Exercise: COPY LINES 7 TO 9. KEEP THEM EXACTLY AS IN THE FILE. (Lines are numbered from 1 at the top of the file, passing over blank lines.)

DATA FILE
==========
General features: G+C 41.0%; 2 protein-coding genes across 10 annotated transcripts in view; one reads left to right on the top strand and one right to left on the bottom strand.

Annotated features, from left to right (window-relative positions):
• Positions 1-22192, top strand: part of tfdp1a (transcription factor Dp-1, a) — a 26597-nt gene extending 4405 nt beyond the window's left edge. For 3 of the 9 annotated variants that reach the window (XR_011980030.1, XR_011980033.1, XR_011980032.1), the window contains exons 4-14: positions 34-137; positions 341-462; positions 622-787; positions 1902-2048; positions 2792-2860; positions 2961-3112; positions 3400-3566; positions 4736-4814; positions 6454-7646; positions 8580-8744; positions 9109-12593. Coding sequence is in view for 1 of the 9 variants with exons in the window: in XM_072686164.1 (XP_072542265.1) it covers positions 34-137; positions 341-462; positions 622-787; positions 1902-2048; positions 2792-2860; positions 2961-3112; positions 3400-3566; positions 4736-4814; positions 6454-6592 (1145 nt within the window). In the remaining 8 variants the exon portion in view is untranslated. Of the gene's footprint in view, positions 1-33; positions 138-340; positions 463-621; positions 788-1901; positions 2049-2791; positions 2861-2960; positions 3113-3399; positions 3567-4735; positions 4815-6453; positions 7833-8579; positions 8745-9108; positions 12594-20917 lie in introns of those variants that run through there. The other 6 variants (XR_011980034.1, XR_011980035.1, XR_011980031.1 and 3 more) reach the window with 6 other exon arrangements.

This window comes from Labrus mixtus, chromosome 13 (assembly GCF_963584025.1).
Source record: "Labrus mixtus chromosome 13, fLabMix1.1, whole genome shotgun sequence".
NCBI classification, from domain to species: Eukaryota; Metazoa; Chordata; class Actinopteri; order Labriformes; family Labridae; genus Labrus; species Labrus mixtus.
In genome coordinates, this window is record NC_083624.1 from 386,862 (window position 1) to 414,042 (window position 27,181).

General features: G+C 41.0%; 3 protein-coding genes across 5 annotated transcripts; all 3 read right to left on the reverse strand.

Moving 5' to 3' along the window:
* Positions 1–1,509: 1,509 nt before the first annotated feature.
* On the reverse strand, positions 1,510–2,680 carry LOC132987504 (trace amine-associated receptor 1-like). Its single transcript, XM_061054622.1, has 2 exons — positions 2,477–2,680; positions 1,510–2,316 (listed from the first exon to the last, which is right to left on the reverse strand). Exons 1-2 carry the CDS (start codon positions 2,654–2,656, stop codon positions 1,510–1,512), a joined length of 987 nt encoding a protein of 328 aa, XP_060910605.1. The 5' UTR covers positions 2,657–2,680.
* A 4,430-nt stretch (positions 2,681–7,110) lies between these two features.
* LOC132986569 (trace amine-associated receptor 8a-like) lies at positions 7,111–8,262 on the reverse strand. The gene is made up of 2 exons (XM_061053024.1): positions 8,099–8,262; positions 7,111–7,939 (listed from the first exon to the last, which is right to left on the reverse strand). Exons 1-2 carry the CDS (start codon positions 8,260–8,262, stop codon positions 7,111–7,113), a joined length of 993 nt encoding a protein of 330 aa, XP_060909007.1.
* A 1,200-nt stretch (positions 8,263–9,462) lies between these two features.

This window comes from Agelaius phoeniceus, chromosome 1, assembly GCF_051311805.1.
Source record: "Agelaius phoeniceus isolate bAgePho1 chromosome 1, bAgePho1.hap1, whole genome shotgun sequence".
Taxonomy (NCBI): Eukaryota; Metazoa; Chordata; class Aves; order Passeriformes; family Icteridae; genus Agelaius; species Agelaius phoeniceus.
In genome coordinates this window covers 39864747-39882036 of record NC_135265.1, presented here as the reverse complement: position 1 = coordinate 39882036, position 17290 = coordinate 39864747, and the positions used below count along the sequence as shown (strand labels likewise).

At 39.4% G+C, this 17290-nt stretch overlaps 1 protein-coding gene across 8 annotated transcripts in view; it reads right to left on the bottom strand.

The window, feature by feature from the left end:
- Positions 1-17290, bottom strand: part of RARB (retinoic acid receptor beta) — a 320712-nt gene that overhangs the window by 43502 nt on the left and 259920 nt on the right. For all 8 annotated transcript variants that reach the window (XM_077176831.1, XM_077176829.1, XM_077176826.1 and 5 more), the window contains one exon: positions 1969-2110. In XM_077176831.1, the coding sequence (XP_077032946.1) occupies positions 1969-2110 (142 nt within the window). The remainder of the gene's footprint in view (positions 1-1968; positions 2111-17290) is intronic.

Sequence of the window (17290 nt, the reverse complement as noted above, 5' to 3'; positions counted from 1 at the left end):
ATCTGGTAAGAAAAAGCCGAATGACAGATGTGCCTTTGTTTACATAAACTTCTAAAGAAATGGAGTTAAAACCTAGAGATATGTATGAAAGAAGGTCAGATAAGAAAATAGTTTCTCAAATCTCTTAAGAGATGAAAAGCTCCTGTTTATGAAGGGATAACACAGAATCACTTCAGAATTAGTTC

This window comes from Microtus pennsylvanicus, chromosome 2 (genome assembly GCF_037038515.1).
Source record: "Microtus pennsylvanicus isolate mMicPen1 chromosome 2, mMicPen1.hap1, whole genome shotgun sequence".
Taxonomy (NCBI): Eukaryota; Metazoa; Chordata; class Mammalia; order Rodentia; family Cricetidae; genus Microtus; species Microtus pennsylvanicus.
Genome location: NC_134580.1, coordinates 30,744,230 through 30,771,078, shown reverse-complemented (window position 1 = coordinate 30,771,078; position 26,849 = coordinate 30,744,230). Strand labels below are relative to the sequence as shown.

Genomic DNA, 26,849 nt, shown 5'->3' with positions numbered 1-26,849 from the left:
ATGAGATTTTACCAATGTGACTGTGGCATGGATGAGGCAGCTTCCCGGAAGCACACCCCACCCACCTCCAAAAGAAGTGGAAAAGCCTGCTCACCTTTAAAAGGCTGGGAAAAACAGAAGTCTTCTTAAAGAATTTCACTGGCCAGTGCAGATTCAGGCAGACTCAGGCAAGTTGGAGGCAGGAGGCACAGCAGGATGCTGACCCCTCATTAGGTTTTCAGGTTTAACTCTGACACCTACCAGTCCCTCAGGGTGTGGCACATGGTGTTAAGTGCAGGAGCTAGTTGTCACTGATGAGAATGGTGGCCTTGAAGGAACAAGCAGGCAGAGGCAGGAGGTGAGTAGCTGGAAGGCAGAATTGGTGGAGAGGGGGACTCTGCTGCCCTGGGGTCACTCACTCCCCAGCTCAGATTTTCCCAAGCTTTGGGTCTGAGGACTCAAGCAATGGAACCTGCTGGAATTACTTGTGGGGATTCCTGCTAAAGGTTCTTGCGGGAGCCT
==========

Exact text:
In genome coordinates, this window is record NC_083624.1 from 386,862 (window position 1) to 414,042 (window position 27,181).

General features: G+C 41.0%; 3 protein-coding genes across 5 annotated transcripts; all 3 read right to left on the reverse strand.

Moving 5' to 3' along the window: